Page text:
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Pneumonia and bronchitis are both respiratory conditions that can affect your breathing, cause a painful cough, and be accompanied by cold or flu-like symptoms. What is the difference between pneumonia and bronchitis? One big difference is where it develops in your body. Pneumonia develops in your lungs, while bronchitis develops in the airways that lead to your lungs. Pneumonia can be viral and fungal, but it is most commonly bacterial in adults, which means it can be treated with antibiotics. On the other hand, bronchitis that is typically viral cannot be treated with antibiotics. Compared to acute bronchitis, pneumonia typically has more severe symptoms. However, it’s important to keep an eye on bronchitis which can turn into pneumonia.
Despite this information, some of the similar symptoms can still make it difficult to know whether you or someone you care for has bronchitis or pneumonia. A doctor can make an accurate diagnosis, but there are a few things that can help you further understand the symptoms of both.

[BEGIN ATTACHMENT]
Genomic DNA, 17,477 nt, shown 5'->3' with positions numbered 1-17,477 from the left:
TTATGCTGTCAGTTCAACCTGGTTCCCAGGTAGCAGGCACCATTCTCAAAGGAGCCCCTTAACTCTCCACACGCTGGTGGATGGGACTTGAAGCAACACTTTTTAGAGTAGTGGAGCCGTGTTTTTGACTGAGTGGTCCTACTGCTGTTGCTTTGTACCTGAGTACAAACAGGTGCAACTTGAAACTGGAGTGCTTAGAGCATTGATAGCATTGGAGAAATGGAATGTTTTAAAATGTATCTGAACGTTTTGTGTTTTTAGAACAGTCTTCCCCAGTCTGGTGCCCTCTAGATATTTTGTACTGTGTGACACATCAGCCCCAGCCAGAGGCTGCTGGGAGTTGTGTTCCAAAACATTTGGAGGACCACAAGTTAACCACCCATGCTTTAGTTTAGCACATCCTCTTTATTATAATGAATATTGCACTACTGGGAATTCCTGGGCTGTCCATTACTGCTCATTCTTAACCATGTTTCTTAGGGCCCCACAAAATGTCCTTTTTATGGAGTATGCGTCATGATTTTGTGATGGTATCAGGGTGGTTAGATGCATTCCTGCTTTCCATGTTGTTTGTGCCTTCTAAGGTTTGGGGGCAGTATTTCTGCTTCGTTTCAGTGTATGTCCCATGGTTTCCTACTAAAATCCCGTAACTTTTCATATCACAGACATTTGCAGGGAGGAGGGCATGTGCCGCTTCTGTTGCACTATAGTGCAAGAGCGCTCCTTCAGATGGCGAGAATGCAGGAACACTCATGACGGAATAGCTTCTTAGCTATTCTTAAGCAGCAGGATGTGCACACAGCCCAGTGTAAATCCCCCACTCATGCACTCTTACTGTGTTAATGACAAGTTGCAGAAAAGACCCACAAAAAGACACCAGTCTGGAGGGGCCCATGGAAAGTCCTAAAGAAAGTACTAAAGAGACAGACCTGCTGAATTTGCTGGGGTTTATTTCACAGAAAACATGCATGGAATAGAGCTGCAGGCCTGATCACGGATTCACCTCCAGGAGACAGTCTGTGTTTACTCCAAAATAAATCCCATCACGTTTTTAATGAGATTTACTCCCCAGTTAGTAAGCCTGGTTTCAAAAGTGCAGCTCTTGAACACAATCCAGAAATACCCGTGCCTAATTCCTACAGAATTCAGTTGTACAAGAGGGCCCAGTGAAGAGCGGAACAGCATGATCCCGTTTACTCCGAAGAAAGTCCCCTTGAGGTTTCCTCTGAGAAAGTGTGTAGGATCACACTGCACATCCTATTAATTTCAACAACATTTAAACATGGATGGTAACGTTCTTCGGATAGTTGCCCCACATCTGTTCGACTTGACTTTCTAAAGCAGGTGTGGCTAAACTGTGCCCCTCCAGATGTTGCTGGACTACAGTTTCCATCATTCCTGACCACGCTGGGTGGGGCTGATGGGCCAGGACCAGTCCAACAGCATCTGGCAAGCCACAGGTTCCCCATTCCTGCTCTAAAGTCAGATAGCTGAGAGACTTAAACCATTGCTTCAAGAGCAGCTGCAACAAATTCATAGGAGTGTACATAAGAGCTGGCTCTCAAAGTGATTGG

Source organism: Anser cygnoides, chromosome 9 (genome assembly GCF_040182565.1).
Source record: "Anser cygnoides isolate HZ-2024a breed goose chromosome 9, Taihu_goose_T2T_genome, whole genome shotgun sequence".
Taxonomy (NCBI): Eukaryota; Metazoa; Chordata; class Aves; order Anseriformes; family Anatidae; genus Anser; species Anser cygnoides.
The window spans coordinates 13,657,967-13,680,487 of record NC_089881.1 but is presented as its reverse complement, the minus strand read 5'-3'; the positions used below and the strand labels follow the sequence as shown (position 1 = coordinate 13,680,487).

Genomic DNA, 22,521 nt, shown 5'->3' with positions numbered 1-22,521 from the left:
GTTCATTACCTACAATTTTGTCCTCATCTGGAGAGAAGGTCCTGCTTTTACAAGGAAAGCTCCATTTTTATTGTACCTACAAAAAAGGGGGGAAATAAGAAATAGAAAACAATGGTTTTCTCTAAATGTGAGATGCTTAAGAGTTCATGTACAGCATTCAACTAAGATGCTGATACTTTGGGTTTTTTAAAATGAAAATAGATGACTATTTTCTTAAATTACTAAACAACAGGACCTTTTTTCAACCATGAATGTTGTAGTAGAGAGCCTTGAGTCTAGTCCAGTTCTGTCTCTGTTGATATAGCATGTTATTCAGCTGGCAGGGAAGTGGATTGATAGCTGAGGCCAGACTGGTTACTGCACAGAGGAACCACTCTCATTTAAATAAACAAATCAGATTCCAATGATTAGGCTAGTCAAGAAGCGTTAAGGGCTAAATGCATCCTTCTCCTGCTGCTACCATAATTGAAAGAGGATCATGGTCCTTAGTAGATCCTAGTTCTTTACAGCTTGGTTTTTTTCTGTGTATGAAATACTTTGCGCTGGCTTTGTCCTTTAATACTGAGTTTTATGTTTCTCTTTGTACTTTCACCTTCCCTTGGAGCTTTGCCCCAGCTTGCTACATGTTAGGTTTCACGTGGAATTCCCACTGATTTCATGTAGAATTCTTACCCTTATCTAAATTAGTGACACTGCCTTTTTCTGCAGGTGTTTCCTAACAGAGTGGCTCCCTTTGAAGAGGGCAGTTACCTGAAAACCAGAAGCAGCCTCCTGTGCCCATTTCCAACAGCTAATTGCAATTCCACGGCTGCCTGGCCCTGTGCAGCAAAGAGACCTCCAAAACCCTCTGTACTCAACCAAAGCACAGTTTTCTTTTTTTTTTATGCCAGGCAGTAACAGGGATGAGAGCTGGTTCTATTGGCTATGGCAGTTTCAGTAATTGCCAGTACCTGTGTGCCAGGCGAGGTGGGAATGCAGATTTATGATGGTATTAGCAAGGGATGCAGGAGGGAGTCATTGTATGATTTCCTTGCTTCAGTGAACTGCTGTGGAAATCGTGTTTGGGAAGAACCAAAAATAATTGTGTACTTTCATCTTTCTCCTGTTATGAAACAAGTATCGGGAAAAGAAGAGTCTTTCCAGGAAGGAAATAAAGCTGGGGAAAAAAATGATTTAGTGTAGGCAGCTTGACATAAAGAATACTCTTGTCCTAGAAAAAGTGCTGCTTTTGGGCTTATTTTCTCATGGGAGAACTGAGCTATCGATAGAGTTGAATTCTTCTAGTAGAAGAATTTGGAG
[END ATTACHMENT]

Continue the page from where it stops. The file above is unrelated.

Bronchitis is an inflammation of the bronchial tubes that carry air to your lungs. The walls of the bronchi become swollen and filled with an extra sticky mucus that partially blocks airflow in and out of your lungs, causing a cough that can bring up mucus. There are two types of bronchitis, and the primary difference is how long symptoms last.
Pneumonia is an infection of the lungs. The lung’s air sacs (alveoli) become inflamed by germs and can fill with fluid or pus. This causes them to be less stretchy and makes it harder for oxygen to properly reach the blood stream. Pneumonia can also be caused by viruses or fungi – and these types do not respond to antibiotics; however, bacterial pneumonia is the most common type in adults and can be treated with antibiotics.
The most common symptoms of pneumonia can include the same symptoms of bronchitis:
But may also include:
While anyone can get pneumonia, infants under the age of two, adults over the age of 65, and people who have chronic medical conditions (such as asthma, diabetes, or heart disease) are most at risk due to a weaker immune system that may not be strong enough to fight the infection. Your health insurance coverage, including Medicare Part B and Medicare Advantage (Part C), covers some vaccines and immunizations that can help prevent infection by some of the bacteria and viruses that can cause pneumonia, including:
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Last Revised 11/15/2017